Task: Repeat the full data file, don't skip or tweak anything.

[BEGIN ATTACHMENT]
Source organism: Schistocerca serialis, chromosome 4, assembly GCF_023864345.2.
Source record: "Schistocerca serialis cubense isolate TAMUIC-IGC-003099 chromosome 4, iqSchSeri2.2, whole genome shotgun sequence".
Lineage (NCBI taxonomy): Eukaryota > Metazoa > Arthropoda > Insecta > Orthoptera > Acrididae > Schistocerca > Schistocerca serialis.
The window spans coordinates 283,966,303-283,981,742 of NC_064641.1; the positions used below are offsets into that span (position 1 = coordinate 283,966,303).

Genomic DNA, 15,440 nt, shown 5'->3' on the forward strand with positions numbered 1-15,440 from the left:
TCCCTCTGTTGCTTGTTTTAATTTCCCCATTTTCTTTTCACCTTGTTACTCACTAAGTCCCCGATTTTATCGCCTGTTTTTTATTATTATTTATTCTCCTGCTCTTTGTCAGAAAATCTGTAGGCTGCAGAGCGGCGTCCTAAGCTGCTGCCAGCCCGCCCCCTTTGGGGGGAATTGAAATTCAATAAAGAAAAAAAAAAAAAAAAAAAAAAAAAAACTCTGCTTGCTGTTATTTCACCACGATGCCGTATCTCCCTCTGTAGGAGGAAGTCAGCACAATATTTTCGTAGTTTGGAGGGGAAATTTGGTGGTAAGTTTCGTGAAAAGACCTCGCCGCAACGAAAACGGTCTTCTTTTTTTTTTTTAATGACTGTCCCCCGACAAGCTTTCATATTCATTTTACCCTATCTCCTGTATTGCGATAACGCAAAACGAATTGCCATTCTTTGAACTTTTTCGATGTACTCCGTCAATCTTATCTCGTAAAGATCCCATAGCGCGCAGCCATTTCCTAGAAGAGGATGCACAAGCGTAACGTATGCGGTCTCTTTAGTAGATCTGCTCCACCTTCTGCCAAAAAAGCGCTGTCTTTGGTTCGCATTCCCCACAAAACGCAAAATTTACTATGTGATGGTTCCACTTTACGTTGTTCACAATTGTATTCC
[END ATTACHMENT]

Source organism: Schistocerca serialis, chromosome 4, assembly GCF_023864345.2.
Source record: "Schistocerca serialis cubense isolate TAMUIC-IGC-003099 chromosome 4, iqSchSeri2.2, whole genome shotgun sequence".
Lineage (NCBI taxonomy): Eukaryota > Metazoa > Arthropoda > Insecta > Orthoptera > Acrididae > Schistocerca > Schistocerca serialis.
The window spans coordinates 283,966,303-283,981,742 of NC_064641.1; the positions used below are offsets into that span (position 1 = coordinate 283,966,303).

Genomic DNA, 15,440 nt, shown 5'->3' on the forward strand with positions numbered 1-15,440 from the left:
TCCCTCTGTTGCTTGTTTTAATTTCCCCATTTTCTTTTCACCTTGTTACTCACTAAGTCCCCGATTTTATCGCCTGTTTTTTATTATTATTTATTCTCCTGCTCTTTGTCAGAAAATCTGTAGGCTGCAGAGCGGCGTCCTAAGCTGCTGCCAGCCCGCCCCCTTTGGGGGGAATTGAAATTCAATAAAGAAAAAAAAAAAAAAAAAAAAAAAAAAACTCTGCTTGCTGTTATTTCACCACGATGCCGTATCTCCCTCTGTAGGAGGAAGTCAGCACAATATTTTCGTAGTTTGGAGGGGAAATTTGGTGGTAAGTTTCGTGAAAAGACCTCGCCGCAACGAAAACGGTCTTCTTTTTTTTTTTTAATGACTGTCCCCCGACAAGCTTTCATATTCATTTTACCCTATCTCCTGTATTGCGATAACGCAAAACGAATTGCCATTCTTTGAACTTTTTCGATGTACTCCGTCAATCTTATCTCGTAAAGATCCCATAGCGCGCAGCCATTTCCTAGAAGAGGATGCACAAGCGTAACGTATGCGGTCTCTTTAGTAGATCTGCTCCACCTTCTGCCAAAAAAGCGCTGTCTTTGGTTCGCATTCCCCACAAAACGCAAAATTTACTATGTGATGGTTCCACTTTACGTTGTTCACAATTGTATTCC